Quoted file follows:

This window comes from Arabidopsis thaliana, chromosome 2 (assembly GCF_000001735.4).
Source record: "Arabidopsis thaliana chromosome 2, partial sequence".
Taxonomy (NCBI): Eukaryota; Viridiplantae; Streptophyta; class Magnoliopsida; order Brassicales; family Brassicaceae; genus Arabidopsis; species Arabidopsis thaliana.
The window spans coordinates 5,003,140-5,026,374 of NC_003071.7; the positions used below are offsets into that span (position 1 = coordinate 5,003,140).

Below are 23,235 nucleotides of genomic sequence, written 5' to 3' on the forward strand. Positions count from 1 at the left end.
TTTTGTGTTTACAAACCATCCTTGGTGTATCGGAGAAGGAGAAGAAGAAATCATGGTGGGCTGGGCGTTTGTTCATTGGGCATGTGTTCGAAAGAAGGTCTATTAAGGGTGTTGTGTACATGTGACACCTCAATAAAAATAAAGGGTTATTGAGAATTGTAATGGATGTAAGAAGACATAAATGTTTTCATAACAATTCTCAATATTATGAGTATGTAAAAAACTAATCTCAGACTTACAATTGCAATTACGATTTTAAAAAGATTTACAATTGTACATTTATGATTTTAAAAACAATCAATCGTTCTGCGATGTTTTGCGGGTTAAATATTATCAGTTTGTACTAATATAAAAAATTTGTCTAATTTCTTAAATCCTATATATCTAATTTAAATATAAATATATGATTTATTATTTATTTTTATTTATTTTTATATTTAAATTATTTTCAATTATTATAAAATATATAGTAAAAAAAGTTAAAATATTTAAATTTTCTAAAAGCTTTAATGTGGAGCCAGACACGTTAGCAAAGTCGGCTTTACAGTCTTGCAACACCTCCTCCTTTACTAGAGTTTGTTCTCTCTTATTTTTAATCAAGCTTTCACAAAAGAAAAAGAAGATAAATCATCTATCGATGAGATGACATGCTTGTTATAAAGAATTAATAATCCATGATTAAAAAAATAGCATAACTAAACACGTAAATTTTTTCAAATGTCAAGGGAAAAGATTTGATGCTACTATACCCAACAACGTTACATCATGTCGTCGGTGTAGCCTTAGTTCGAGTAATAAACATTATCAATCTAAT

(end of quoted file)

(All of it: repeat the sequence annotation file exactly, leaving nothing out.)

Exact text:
This window comes from Arabidopsis thaliana, chromosome 2 (assembly GCF_000001735.4).
Source record: "Arabidopsis thaliana chromosome 2, partial sequence".
Taxonomy (NCBI): Eukaryota; Viridiplantae; Streptophyta; class Magnoliopsida; order Brassicales; family Brassicaceae; genus Arabidopsis; species Arabidopsis thaliana.
The window spans coordinates 5,003,140-5,026,374 of NC_003071.7; the positions used below are offsets into that span (position 1 = coordinate 5,003,140).

Below are 23,235 nucleotides of genomic sequence, written 5' to 3' on the forward strand. Positions count from 1 at the left end.
TTTTGTGTTTACAAACCATCCTTGGTGTATCGGAGAAGGAGAAGAAGAAATCATGGTGGGCTGGGCGTTTGTTCATTGGGCATGTGTTCGAAAGAAGGTCTATTAAGGGTGTTGTGTACATGTGACACCTCAATAAAAATAAAGGGTTATTGAGAATTGTAATGGATGTAAGAAGACATAAATGTTTTCATAACAATTCTCAATATTATGAGTATGTAAAAAACTAATCTCAGACTTACAATTGCAATTACGATTTTAAAAAGATTTACAATTGTACATTTATGATTTTAAAAACAATCAATCGTTCTGCGATGTTTTGCGGGTTAAATATTATCAGTTTGTACTAATATAAAAAATTTGTCTAATTTCTTAAATCCTATATATCTAATTTAAATATAAATATATGATTTATTATTTATTTTTATTTATTTTTATATTTAAATTATTTTCAATTATTATAAAATATATAGTAAAAAAAGTTAAAATATTTAAATTTTCTAAAAGCTTTAATGTGGAGCCAGACACGTTAGCAAAGTCGGCTTTACAGTCTTGCAACACCTCCTCCTTTACTAGAGTTTGTTCTCTCTTATTTTTAATCAAGCTTTCACAAAAGAAAAAGAAGATAAATCATCTATCGATGAGATGACATGCTTGTTATAAAGAATTAATAATCCATGATTAAAAAAATAGCATAACTAAACACGTAAATTTTTTCAAATGTCAAGGGAAAAGATTTGATGCTACTATACCCAACAACGTTACATCATGTCGTCGGTGTAGCCTTAGTTCGAGTAATAAACATTATCAATCTAAT